If I work for you, I expect you to protect me when I’m attacked unfairly and defend me when I am accused unjustly. Your failure to do this means I lose confidence in you and the quality of my work begins to suffer immediately. In most cases, I begin looking for a better environment in which to work.
Let a good supervisor–the manager of a business, principal of a school, or pastor of a church– learn this most valuable lesson.
I was a year or two out of college, newly married, and pastoring a tiny church up the highway 25 miles. During the week, however, I was the secretary to the production manager of a cast iron pipe plant on the outskirts of Birmingham, Alabama.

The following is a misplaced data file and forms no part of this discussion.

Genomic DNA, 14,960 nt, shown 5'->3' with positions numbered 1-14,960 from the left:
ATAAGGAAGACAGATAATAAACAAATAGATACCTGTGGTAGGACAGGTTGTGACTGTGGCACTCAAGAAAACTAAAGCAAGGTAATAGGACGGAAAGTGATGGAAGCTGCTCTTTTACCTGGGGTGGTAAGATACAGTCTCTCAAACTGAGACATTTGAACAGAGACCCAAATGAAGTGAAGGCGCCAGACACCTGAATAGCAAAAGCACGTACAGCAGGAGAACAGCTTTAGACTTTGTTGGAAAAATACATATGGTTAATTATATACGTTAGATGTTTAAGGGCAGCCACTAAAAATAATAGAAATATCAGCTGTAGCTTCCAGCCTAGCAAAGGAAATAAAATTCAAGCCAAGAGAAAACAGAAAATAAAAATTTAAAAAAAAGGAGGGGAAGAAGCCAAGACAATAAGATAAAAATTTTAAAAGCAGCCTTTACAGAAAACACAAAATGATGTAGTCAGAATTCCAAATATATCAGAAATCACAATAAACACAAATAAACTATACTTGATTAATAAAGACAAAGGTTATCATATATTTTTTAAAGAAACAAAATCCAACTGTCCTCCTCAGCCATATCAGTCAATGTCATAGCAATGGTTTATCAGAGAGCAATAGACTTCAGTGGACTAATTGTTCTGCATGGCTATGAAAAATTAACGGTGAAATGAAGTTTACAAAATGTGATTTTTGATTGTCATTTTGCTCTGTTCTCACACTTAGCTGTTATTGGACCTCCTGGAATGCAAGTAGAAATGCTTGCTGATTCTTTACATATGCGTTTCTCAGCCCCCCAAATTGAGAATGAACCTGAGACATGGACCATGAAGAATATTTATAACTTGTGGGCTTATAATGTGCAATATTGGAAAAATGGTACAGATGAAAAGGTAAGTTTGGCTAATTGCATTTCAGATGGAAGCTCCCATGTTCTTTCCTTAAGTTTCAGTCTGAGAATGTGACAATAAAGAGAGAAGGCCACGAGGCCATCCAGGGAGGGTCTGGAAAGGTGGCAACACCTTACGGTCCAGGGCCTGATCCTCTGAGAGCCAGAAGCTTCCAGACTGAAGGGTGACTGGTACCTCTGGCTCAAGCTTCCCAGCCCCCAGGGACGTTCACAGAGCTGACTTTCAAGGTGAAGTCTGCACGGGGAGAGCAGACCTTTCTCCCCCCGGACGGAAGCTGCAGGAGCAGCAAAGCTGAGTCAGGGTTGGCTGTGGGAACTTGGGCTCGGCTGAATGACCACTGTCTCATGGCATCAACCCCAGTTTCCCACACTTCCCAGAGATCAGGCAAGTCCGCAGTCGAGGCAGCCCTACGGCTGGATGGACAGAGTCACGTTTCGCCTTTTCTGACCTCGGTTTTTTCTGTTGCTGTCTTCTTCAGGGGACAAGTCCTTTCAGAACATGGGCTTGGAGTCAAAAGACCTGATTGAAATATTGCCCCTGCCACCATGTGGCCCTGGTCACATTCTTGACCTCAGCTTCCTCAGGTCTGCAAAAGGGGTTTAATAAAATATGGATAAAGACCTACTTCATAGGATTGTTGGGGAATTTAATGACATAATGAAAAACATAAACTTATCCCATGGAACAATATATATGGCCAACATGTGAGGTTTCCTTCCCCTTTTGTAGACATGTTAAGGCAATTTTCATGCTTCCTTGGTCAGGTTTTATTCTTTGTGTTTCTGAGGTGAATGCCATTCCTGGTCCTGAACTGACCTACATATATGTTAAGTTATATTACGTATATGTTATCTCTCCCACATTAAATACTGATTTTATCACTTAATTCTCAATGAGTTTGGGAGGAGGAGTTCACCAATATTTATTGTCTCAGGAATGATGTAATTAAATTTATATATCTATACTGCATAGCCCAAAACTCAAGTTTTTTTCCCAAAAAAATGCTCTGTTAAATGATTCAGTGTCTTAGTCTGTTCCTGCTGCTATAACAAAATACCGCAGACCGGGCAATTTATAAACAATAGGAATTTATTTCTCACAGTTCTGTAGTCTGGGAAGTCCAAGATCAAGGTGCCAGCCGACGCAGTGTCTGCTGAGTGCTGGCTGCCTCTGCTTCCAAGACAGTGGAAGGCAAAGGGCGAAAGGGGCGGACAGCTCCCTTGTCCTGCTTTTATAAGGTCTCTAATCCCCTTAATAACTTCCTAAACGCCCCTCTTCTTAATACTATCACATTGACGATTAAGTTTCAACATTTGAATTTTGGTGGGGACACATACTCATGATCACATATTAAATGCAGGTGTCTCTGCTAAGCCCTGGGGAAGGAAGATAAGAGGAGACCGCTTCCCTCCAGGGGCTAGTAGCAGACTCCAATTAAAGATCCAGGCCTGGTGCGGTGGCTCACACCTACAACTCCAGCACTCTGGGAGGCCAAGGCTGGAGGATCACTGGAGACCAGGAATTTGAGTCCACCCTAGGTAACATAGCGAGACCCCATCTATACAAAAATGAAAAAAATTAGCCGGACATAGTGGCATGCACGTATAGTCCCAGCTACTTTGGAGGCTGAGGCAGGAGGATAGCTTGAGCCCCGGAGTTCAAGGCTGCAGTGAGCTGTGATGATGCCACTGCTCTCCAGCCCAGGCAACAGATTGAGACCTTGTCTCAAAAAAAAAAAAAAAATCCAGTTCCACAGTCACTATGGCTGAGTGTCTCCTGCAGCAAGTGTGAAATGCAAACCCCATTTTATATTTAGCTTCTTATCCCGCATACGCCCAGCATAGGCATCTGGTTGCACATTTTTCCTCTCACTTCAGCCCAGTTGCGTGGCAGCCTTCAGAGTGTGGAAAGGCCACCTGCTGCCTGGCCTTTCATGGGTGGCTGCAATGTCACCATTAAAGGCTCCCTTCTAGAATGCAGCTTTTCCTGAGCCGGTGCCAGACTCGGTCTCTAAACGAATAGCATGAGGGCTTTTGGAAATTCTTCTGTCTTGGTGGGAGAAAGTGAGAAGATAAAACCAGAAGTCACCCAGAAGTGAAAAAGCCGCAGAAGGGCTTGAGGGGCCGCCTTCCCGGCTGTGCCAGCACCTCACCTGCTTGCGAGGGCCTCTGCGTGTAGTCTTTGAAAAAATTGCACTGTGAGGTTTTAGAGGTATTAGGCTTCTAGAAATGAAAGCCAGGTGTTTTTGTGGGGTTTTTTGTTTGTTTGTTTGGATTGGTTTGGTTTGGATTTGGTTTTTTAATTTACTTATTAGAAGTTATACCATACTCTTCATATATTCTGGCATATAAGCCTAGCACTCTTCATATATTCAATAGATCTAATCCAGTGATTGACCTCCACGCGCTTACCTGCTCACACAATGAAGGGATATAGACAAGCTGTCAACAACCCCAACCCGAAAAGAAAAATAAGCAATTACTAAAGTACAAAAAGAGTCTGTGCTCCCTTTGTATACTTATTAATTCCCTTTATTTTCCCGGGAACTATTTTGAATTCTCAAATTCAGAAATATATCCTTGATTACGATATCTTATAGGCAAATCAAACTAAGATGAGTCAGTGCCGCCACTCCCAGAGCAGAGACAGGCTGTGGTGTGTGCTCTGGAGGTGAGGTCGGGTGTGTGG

My boss was 65-year-old Clyde Hooper, a cigar-chewing Methodist layman who could teach sailors a few things about plain speaking. He had paid his dues in coming up the hard way, and was so tightly bonded with the 300 men working in the foundry that they would have died–or killed–for one another. Mr. Hooper wore a crisp, starched white shirt and beautiful tie to work every day. I adored the man.
I also emptied his spittoon in the corner of the office.